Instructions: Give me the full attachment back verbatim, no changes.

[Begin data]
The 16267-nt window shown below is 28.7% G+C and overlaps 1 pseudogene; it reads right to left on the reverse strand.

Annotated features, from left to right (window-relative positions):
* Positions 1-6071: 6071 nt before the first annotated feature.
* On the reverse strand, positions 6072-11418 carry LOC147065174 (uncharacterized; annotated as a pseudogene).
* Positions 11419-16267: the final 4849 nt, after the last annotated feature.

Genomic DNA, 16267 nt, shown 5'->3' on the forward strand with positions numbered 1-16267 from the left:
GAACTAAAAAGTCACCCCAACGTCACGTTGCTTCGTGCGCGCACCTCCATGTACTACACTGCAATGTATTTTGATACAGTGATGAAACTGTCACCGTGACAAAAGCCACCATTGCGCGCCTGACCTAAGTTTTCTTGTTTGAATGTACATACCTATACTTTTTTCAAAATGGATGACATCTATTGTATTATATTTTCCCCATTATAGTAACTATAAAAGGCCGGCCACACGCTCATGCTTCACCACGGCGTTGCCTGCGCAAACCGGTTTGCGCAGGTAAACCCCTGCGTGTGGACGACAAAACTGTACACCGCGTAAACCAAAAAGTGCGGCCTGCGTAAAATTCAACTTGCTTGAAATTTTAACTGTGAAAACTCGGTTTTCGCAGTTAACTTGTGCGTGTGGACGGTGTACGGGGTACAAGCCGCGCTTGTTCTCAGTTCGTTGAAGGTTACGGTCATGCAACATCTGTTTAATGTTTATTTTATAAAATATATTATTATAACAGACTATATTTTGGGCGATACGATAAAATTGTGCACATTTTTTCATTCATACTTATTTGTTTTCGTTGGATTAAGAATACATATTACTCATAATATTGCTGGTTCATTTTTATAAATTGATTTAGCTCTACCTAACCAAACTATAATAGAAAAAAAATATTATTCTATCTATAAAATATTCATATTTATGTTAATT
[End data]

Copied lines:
The 16267-nt window shown below is 28.7% G+C and overlaps 1 pseudogene; it reads right to left on the reverse strand.

Annotated features, from left to right (window-relative positions):
* Positions 1-6071: 6071 nt before the first annotated feature.
* On the reverse strand, positions 6072-11418 carry LOC147065174 (uncharacterized; annotated as a pseudogene).
* Positions 11419-16267: the final 4849 nt, after the last annotated feature.

Genomic DNA, 16267 nt, shown 5'->3' on the forward strand with positions numbered 1-16267 from the left:
GAACTAAAAAGTCACCCCAACGTCACGTTGCTTCGTGCGCGCACCTCCATGTACTACACTGCAATGTATTTTGATACAGTGATGAAACTGTCACCGTGACAAAAGCCACCATTGCGCGCCTGACCTAAGTTTTCTTGTTTGAATGTACATACCTATACTTTTTTCAAAATGGATGACATCTATTGTATTATATTTTCCCCATTATAGTAACTATAAAAGGCCGGCCACACGCTCATGCTTCACCACGGCGTTGCCTGCGCAAACCGGTTTGCGCAGGTAAACCCCTGCGTGTGGACGACAAAACTGTACACCGCGTAAACCAAAAAGTGCGGCCTGCGTAAAATTCAACTTGCTTGAAATTTTAACTGTGAAAACTCGGTTTTCGCAGTTAACTTGTGCGTGTGGACGGTGTACGGGGTACAAGCCGCGCTTGTTCTCAGTTCGTTGAAGGTTACGGTCATGCAACATCTGTTTAATGTTTATTTTATAAAATATATTATTATAACAGACTATATTTTGGGCGATACGATAAAATTGTGCACATTTTTTCATTCATACTTATTTGTTTTCGTTGGATTAAGAATACATATTACTCATAATATTGCTGGTTCATTTTTATAAATTGATTTAGCTCTACCTAACCAAACTATAATAGAAAAAAAATATTATTCTATCTATAAAATATTCATATTTATGTTAATT